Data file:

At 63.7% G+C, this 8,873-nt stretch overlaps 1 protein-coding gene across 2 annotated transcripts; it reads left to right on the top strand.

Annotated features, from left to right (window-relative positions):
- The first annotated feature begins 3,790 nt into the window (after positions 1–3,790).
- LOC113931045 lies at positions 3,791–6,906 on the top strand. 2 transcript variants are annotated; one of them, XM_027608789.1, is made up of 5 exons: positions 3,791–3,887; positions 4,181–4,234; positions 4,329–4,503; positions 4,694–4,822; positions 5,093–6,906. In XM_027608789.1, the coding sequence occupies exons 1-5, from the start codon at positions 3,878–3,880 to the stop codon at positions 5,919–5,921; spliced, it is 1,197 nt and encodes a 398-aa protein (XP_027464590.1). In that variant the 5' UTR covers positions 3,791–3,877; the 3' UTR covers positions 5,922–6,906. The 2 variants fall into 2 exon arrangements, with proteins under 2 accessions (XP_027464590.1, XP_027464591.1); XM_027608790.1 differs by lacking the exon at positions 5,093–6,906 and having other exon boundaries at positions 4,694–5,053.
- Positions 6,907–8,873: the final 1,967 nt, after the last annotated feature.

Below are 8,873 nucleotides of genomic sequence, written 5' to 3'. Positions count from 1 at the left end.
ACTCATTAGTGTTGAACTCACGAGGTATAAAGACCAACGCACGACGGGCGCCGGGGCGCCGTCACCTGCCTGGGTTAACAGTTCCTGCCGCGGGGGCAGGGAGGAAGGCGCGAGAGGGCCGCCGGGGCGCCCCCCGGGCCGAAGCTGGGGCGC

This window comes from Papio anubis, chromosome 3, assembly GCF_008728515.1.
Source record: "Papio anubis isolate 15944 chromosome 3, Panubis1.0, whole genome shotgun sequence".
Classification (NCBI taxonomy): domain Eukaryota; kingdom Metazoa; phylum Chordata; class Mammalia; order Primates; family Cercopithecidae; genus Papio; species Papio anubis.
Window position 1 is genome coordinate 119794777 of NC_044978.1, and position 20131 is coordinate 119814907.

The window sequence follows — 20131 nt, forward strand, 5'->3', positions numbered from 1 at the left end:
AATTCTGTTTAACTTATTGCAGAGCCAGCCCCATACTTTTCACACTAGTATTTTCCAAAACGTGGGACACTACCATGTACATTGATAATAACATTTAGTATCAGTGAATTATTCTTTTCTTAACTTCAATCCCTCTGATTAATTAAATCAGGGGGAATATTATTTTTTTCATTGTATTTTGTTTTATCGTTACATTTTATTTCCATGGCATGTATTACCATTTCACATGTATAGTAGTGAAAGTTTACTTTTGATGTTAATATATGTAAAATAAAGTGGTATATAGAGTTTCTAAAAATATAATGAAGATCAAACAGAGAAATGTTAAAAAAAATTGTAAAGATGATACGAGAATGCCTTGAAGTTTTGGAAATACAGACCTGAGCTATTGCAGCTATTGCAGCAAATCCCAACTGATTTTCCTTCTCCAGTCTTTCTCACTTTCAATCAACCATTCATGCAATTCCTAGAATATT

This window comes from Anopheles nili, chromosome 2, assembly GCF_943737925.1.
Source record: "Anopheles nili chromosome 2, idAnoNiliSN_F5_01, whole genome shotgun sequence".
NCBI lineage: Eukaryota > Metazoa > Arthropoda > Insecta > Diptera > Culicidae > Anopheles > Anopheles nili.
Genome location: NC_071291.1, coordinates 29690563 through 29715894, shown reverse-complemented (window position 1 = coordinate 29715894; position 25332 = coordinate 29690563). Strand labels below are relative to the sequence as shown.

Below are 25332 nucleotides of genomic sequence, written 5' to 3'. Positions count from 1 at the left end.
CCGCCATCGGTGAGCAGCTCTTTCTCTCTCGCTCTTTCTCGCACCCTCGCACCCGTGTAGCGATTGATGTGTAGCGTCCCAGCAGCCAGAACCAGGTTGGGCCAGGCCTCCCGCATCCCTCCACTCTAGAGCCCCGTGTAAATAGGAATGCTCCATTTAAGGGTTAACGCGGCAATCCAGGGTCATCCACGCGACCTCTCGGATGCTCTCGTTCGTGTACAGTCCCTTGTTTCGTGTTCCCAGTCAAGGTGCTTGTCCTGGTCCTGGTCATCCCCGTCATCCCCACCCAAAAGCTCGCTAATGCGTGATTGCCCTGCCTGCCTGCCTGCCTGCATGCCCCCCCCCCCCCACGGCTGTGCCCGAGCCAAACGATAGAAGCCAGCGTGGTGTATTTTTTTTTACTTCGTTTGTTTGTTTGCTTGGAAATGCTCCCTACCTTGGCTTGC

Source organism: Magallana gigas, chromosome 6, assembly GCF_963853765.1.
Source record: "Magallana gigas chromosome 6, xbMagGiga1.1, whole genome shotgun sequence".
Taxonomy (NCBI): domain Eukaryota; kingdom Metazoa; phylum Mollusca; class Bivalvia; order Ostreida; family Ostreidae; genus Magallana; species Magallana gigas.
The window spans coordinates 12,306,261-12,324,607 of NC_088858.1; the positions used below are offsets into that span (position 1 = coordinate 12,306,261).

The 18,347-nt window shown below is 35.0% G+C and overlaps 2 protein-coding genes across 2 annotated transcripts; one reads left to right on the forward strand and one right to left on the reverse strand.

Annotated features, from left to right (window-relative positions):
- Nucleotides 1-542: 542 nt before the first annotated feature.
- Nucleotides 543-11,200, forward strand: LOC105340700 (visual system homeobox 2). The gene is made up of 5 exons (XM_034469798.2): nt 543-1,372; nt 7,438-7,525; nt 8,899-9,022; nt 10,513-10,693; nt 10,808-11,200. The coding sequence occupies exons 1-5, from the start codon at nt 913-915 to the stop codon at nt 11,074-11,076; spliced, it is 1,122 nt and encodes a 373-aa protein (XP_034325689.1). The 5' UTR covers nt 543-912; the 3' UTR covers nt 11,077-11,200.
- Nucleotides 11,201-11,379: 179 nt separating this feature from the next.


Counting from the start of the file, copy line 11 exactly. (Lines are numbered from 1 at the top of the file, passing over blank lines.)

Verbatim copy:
Window position 1 is genome coordinate 119794777 of NC_044978.1, and position 20131 is coordinate 119814907.